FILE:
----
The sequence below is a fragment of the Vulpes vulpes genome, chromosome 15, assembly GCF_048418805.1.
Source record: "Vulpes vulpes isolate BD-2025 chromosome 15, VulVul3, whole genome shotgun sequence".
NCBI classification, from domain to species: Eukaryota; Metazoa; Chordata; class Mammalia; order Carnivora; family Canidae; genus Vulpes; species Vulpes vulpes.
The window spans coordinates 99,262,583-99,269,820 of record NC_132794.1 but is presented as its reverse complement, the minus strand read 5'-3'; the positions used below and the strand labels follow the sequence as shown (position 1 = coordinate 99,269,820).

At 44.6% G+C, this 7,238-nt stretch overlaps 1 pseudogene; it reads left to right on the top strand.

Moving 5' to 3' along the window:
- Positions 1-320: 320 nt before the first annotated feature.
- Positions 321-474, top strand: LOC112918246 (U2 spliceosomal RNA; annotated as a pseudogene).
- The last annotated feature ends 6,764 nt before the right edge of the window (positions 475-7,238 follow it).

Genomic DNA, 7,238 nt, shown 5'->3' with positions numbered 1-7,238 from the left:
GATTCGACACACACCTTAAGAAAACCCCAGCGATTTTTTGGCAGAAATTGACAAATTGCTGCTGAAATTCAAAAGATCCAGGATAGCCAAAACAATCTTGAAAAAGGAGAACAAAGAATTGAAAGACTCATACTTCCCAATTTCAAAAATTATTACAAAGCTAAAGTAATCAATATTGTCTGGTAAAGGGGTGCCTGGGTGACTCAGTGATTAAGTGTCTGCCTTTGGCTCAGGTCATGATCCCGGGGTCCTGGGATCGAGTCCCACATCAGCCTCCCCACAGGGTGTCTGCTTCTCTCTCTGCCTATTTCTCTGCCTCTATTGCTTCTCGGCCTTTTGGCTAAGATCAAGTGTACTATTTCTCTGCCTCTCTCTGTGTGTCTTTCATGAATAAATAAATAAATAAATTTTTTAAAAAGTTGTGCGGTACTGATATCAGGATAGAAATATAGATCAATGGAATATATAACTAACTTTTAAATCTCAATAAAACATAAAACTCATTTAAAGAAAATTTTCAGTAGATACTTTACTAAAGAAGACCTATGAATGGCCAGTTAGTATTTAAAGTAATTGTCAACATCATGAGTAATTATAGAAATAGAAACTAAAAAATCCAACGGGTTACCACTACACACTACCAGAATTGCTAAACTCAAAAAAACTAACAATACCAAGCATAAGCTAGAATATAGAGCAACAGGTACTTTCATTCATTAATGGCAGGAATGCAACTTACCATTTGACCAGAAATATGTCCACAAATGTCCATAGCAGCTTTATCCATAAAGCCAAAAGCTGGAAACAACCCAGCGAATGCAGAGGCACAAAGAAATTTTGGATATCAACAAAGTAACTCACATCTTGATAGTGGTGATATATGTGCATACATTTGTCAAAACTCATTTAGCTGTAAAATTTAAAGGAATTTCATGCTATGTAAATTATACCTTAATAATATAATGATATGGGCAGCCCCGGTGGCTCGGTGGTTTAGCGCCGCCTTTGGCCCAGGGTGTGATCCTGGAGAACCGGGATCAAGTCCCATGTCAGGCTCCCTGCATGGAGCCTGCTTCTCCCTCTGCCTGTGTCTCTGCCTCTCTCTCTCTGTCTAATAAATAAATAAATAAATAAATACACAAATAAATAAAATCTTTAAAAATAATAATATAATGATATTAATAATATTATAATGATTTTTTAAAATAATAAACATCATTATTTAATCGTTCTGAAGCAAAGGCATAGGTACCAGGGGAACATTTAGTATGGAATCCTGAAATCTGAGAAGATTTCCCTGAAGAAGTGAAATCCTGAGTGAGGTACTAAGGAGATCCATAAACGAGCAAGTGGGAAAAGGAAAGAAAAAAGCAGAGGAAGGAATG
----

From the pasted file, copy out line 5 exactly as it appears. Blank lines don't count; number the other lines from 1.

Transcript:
At 44.6% G+C, this 7,238-nt stretch overlaps 1 pseudogene; it reads left to right on the top strand.